A Data Structure graph is a measurement tool applying the concepts of graph theory to data modeling and data architecture. For those familiar with using Data Modeling tools, there is an adage associated with creating new data models. “Try not to cross the lines. If you cross the lines, your ERD will be complex.” This “rule of thumb” can be found in Graph Theory. A planar graph is a graph that can be embedded in the plane, i.e., it can be drawn on the plane in such a way that its edges intersect only at their endpoints. In other words, it can be drawn in such a way that no edges cross each other. This mathematical reason for not crossing the lines is one of the many applications of graph theory to data modeling.
Graph Theory and Network Science overview. We will talk about some of the history of graph theory, how it evolved into network science, and its applications in the “real world”. Many terms will be defined including edge, node, size, density, cliques, connectedness, walks, trails, paths, cycles, centrality, influence, and entropy. Graph Clustering and general clustering techniques will get a brief overview.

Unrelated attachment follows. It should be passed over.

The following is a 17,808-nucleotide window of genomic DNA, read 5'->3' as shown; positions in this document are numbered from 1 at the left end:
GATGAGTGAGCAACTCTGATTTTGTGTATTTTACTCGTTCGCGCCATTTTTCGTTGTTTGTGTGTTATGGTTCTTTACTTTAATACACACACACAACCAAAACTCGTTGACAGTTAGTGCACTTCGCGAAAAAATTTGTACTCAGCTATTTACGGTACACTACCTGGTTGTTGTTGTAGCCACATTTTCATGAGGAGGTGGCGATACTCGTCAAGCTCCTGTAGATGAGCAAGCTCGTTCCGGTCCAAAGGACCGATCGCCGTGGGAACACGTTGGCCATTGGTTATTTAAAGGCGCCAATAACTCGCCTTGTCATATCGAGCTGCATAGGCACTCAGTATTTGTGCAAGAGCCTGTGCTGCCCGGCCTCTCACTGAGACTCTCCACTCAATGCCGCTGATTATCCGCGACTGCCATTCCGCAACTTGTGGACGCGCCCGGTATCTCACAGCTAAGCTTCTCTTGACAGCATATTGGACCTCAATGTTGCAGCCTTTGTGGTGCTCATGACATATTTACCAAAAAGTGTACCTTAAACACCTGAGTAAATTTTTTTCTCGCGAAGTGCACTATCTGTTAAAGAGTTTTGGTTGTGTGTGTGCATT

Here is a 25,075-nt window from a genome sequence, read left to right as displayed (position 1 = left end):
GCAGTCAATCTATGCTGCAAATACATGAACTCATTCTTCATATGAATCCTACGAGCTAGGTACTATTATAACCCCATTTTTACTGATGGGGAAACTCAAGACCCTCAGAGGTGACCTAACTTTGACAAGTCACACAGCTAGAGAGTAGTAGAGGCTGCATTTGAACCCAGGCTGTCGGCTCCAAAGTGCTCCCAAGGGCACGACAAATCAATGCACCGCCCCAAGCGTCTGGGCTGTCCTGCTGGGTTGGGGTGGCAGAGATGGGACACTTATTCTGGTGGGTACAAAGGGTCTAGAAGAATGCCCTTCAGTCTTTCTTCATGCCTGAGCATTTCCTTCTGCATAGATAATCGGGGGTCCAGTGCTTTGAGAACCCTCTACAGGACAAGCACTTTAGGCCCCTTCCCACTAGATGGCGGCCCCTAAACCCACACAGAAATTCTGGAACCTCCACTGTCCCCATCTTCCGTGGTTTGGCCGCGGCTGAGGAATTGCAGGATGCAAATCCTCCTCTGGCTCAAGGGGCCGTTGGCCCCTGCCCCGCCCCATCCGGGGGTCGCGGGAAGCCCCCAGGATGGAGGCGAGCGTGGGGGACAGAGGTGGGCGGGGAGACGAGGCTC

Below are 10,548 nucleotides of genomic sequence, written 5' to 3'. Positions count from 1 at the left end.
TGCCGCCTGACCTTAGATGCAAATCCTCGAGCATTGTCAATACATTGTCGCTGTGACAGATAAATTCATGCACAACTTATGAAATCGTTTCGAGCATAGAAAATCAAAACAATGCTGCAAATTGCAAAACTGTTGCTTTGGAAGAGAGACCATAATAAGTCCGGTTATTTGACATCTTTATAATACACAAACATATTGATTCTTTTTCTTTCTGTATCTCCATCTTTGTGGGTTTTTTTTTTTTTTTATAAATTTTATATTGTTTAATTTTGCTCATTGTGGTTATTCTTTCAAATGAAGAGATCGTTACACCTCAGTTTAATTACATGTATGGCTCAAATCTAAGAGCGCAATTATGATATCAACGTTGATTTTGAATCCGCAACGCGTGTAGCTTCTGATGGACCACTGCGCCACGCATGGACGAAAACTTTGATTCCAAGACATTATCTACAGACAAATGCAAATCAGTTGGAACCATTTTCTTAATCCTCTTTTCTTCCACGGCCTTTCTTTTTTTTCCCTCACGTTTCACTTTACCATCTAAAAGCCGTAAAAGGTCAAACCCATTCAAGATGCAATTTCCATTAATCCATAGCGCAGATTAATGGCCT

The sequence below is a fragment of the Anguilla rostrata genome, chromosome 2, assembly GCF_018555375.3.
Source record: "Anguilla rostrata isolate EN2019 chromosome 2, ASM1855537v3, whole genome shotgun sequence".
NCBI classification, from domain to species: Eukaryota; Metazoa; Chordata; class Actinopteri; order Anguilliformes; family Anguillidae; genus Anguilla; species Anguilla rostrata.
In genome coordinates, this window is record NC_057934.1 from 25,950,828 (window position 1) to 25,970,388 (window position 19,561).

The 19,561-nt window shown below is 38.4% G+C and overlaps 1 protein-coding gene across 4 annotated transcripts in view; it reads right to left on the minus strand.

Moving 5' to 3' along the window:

ERD Data Modeling Fundamentals. Here we will create a few entities and relationships. The most fundamental types of data modeling will be covered in this class. For more details of data modeling other sources are described and outlined.
Converting an ERD to a Data Structure Graph. Using Dbeaver and some python code that will be handed out, we will reverse engineer an existing data model and create an input file for Gephi to use in the lab. For any of you who have existing data models you wish to review, this is the portion of the class where we will convert your data model into a data structure graph that can be analyzed with Gephi, Tulip, R and Python.